The beauty of the textiles for interiors

Brocade and Brocatelle

In the previous article dedicated to the discovery of the different types of textiles we presented the peculiarities of fabrics like Damask and Double Damask.
Our last sentence was:
“Damask and Double Damask started to be known around the 1100. Afterwards in the 17th century silver and gold threads were used to embellish the textiles with a relief effect which will lead to the launch of brocade. But we will talk about it, in the next article!”

During our journey among the textiles for interiors we will continue to refer to the Textilarium, which we wrote with the precious support of Carlotta Berta @unprogetto and Cecilia Bima.

Decorative Textile, decorated with pattern resulting from additional warp and weft, added to the background fabric (plain or textured), without undergoing modifications.
Patterns only appear on the right side of the fabric, whilst additional wefts and warp pass on the reverse, completely untied or almost and sometimes cut.

Brocade is a figured fabric with warp elements that features rich embossed designs. This is obtained thanks to uneven weft patterns that do not stretch over the whole fabric, but only cover some areas. Unsurprisingly, its name comes from the Italian word brocco, i.e. decorated with studs, with embroidered thread loops.
It has very ancient origins and it is a valuable fabric, owing both to its yarn, usually silk, and to its complex production process: up until the nineteenth century it was produced with a drawloom, which required as many as two weavers to be operated. Only later was this tradition abandoned, in favour of the Jacquard loom.
Thanks to higher levels of mechanisation, the latter made this fabric more popular and cheaper. Traditionally, since it was a particularly valuable fabric, it was mostly used for producing sacred vestments. Over time it began to be used for furniture, both as padding upholstery and for heavy and bulky drapery.


Satin weave

How to recognise it
Brocade fabric is easy to recognise by checking its reverse side: the design threads clearly stand out on the fabric, and you will notice that the weave does not stretch over the whole fabric, but only partially covers it. For this reason, some areas of the reverse only feature the background fabric, while the surface gives the illlusion that the design has been embroidered on the fabric.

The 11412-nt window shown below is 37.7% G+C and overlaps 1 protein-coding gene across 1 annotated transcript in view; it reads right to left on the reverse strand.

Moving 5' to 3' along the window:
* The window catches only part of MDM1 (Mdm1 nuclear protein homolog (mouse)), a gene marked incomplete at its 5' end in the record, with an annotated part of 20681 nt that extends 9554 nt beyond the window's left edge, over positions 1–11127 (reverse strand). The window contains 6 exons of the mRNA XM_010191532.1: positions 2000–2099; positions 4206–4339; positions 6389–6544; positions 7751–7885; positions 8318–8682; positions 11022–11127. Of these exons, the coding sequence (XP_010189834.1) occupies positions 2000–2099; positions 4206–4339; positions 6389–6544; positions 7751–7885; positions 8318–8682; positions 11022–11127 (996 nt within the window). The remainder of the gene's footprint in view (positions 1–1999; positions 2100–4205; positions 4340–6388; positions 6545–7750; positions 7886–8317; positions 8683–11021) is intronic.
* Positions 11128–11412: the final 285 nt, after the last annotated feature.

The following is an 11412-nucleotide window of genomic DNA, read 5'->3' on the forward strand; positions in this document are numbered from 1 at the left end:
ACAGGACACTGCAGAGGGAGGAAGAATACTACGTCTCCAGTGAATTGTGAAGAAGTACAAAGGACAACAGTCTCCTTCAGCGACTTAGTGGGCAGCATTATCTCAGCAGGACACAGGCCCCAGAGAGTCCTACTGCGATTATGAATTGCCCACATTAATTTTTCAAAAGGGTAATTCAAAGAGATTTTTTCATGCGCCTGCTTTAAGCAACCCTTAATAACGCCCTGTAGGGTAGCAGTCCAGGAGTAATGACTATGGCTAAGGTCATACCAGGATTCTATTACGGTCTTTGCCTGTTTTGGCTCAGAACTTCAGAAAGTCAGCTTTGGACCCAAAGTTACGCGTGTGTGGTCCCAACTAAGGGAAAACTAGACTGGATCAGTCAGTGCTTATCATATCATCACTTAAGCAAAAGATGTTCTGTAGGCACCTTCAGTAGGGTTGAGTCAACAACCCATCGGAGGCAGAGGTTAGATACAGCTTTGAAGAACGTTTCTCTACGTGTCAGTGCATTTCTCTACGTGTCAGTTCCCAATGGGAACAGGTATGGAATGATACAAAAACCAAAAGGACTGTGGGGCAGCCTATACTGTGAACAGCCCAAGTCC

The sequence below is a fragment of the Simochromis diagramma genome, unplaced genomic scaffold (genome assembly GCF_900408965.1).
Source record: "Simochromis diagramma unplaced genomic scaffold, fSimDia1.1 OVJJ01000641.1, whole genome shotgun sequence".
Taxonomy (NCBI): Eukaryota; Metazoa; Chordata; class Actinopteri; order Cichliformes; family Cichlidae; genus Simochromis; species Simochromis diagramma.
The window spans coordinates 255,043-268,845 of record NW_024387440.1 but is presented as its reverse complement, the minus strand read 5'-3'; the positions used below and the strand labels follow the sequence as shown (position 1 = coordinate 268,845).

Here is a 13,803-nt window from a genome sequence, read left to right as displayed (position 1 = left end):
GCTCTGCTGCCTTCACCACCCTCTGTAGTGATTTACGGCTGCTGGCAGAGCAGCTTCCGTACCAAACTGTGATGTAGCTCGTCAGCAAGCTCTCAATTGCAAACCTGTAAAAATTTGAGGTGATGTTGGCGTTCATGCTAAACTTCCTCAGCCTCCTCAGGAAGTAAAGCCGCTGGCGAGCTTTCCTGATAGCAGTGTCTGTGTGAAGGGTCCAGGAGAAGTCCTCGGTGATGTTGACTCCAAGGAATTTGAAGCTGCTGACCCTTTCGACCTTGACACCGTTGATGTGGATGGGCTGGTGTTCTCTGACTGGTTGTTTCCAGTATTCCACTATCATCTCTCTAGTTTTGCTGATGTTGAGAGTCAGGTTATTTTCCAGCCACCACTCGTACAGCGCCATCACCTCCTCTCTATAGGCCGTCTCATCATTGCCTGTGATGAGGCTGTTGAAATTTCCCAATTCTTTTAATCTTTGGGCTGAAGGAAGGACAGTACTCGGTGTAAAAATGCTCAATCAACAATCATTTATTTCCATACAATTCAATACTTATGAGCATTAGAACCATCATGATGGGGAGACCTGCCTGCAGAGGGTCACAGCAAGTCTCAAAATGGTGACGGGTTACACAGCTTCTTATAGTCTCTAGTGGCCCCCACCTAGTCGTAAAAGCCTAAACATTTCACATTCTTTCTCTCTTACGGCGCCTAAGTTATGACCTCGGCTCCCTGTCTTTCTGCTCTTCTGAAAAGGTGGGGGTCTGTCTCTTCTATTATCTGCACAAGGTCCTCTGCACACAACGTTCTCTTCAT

It is a textile with large relief patterns over the background. Differently from the brocade, the pattern is made by the warp and the background by the weft. The relief is caused by the contrast between the background, normally as a twill and a pattern in a very dense warp effect satin.
The Brocatelle normally has two warps: one as background and a binding one and two threads of weft, where normally one is in silk. The silk weft can be in two or three colours to outline the drawing better.

Brocatelle, whose only feature in common with brocade is the weft, is a very valuable fabric that originated in the seventeenth century. First produced in Italy, it spread especially in the Caserta area, near Naples, where it was used for sacred vestments and for furnishing noble residences. Today it is also used in furniture as upholstery or for luxury drapes.
That's because brocatelle is a very valuable fabric type, composed by two warps (one for the background fabric and one for picking) and two weft types (a regular one a silk one).


Lampas, satin weave

How to recognise it
Brocatelle has a distinctively stiff background, while the relief pattern is usually glossy. It differs from lampas for its design, which is flat and not in relief.

We will tell about it in the next article!



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